Not wanting to go right is common - horses are 'handed' just as we humans are - it doesn't help that we reinforce it by always leading from the left side etc. I suspect that a lot of his problem is that he may be too weak to comfortably be balanced going right. More, but slower, lunging will help that, as will hill work under saddle.

Check that he is not in pain going right - it is possible that pain could cause him to fear being sent that way and that is why he charges you (unlikely) - check his hocks, sifles, shoulders and sacro-illiac, also keep him in Big circles, no weeny little torquers!

And last but not least, always check tack fit - a saddle on his shoulders or a too tight girth could cause a rebellion.

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You are quite right to be concerned. The charging is a sign of disrespect, but note that he waits until your attention is elsewhere. That implies to me a sneakiness (or smartness) which would give me pause for thought. I would suggest you work on ground manners for a while before lunging again, and also practice your lunging/rope handling skills with a different horse.

Not wanting to go right is common - horses are 'handed' just as we humans are - it doesn't help that we reinforce it by always leading from the left side etc. I suspect that a lot of his problem is that he may be too weak to comfortably be balanced going right. More, but slower, lunging will help that, as will hill work under saddle.

Check that he is not in pain going right - it is possible that pain could cause him to fear being sent that way and that is why he charges you (unlikely) - check his hocks, sifles, shoulders and sacro-illiac, also keep him in Big circles, no weeny little torquers!

And last but not least, always check tack fit - a saddle on his shoulders or a too tight girth could cause a rebellion.

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...I dunno....I would be tempted to keep him on a lunge line so he can be corrected the INSTANT you see he is showing attitude.....whether it's a head toss, the slightest pinning of ears or one of those snakey neck things they do.

Free lunging for a butthead - to me - leaves you with way less control.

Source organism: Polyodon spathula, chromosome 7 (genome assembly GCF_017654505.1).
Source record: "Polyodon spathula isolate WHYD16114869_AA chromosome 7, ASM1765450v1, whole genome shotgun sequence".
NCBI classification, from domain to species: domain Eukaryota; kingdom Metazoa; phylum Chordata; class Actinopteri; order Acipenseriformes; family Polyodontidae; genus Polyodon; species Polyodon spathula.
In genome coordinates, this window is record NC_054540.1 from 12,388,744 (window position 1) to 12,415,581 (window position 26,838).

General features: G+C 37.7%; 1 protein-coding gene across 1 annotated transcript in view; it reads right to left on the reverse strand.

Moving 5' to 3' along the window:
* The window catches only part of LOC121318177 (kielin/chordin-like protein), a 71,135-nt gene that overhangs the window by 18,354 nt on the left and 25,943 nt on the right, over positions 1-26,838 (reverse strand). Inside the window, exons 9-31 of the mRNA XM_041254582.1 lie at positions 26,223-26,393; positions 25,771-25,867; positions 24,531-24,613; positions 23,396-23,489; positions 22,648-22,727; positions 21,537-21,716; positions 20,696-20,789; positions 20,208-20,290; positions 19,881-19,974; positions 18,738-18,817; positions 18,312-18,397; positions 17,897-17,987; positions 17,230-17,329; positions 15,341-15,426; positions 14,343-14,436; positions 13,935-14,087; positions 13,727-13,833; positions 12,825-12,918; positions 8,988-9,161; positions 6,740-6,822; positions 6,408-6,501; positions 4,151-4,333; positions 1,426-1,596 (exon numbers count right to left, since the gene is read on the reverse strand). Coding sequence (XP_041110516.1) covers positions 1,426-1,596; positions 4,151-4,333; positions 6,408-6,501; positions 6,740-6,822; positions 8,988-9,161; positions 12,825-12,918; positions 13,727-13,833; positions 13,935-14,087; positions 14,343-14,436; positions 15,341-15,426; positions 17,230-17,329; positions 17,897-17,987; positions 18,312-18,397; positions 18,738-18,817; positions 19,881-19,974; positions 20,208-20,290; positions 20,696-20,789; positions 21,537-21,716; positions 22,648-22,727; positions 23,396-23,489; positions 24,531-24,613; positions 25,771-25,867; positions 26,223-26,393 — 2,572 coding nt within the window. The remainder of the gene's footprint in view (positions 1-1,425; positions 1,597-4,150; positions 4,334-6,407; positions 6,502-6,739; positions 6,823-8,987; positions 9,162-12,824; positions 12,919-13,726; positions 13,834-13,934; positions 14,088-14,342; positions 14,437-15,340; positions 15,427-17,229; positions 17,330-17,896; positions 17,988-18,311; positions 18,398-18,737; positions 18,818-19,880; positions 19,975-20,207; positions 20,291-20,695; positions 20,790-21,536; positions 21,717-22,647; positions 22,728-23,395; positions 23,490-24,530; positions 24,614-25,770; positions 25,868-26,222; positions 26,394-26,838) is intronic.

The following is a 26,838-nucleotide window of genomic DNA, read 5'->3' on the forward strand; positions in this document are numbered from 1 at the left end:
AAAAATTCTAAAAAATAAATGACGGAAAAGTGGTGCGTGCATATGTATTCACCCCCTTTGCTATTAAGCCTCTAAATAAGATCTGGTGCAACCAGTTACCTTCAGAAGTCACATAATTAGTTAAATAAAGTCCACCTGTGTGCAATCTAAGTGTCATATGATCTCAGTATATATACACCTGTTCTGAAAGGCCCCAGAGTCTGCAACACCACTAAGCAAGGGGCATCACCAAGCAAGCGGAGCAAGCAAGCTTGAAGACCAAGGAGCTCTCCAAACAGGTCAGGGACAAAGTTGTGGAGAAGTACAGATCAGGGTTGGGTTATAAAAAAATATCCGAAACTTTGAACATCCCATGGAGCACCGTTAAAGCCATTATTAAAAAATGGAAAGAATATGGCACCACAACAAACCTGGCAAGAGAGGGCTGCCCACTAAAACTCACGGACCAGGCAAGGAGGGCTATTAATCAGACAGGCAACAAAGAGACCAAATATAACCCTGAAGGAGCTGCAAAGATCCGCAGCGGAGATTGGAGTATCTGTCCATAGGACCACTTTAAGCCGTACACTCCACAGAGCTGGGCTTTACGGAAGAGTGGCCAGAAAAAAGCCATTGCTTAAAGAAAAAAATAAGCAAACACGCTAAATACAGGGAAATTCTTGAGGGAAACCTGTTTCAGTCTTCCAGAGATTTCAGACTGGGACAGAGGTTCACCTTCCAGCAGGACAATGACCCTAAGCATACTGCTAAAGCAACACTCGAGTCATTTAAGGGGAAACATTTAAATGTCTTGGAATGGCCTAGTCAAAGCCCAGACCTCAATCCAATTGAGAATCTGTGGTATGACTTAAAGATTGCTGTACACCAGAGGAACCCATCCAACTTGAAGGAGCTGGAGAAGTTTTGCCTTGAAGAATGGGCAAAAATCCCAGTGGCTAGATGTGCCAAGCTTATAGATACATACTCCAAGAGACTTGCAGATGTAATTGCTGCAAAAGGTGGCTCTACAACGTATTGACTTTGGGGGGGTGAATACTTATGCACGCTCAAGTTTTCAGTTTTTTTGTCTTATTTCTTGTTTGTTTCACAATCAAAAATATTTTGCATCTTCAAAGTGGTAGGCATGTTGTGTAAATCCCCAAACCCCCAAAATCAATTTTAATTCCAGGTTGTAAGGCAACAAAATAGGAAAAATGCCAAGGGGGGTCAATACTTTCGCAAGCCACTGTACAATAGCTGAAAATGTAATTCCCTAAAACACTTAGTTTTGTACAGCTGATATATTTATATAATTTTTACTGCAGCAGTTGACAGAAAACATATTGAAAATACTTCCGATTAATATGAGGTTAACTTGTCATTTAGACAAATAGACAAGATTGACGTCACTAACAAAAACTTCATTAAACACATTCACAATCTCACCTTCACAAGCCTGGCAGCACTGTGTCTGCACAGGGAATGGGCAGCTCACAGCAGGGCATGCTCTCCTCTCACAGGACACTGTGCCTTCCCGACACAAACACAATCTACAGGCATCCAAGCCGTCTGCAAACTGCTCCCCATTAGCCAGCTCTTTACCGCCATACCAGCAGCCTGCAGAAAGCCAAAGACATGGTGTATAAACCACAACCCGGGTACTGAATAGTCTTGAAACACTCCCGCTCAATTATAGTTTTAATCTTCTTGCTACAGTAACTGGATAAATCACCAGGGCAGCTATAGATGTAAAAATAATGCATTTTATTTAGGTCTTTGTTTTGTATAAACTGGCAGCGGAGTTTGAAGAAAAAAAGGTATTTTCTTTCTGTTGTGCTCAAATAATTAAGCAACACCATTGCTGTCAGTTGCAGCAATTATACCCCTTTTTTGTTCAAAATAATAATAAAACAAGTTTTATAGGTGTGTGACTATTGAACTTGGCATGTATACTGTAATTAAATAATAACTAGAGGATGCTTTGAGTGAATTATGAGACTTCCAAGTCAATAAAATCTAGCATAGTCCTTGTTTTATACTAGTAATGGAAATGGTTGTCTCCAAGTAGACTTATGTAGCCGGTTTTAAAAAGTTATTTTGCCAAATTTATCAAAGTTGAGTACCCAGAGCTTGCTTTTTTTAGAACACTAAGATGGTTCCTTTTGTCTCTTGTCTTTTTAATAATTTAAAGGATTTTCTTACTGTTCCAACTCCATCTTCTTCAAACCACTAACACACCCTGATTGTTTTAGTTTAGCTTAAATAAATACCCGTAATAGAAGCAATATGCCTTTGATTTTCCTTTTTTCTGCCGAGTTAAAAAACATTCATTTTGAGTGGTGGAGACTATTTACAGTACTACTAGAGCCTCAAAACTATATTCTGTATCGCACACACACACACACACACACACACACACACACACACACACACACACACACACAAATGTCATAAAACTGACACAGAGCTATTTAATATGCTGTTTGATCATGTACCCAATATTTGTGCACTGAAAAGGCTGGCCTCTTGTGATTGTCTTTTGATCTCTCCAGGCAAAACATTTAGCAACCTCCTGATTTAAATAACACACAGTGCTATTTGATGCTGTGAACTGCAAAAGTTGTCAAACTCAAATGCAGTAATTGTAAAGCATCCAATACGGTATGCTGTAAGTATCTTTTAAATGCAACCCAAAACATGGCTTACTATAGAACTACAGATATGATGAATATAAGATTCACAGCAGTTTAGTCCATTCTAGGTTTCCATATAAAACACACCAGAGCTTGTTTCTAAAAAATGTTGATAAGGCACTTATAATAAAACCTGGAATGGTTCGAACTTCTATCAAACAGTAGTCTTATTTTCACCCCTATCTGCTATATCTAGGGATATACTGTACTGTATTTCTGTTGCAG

* * * *

I sure agree with Leo about the ground manners. I would be very very surprised if the "tude" is only showing up with lunging. I bet he also crowds yous space - walks over top of you - yanks his foot away from you when you're cleaning his feet - etc etc.

And if he isn't - he will be.....soon.

CR

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...I dunno....I would be tempted to keep him on a lunge line so he can be corrected the INSTANT you see he is showing attitude.....whether it's a head toss, the slightest pinning of ears or one of those snakey neck things they do.

Free lunging for a butthead - to me - leaves you with way less control.

* * * *

I sure agree with Leo about the ground manners. I would be very very surprised if the "tude" is only showing up with lunging. I bet he also crowds yous space - walks over top of you - yanks his foot away from you when you're cleaning his feet - etc etc.

And if he isn't - he will be.....soon.

CR

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Free lunging is actually better for a horse with those signs. It's the best way to get his respect. If you have a small arena or 60' round pen that's the best. A round pen to small will make it to dangerous for you.

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Free lunging is actually better for a horse with those signs. It's the best way to get his respect. If you have a small arena or 60' round pen that's the best. A round pen to small will make it to dangerous for you.

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I've had that problem with a mare. First, despite the fact that your horse is supposedly already trained to lunge, it doesn't mean he was trained well or he learned well. Horses are just like people. Some learn faster and more completely and then the ones that learn a little slower are often more easily frustrated and as a result act out.

Good on you that you have some confidence with this horse. It took two weeks of consistent hour long sessions with the mare I have to work out the signaling problems from me, the inability to catch the idea quickly from the mare and the resulting attempts to charge, kick, buck, rear, etc. I kept her on the lunge during those sessions b/c we don't have a round pen.

When she would start to refuse or act out, I would immediately push her to behave in the manner she was asked, i.e. circle to the right, trot, whatever. You will learn to recognize the signs of a refusal or impending tantrum as you work with this horse. It's often as subtle as a tiny change in the head level or a turn of the ear, but you'll see it if you watch what happens. As soon as that little signal appears is when you push the horse. It distracts the horse from its desire and establishes/reinforces the fact that you are the dominant herd animal with it.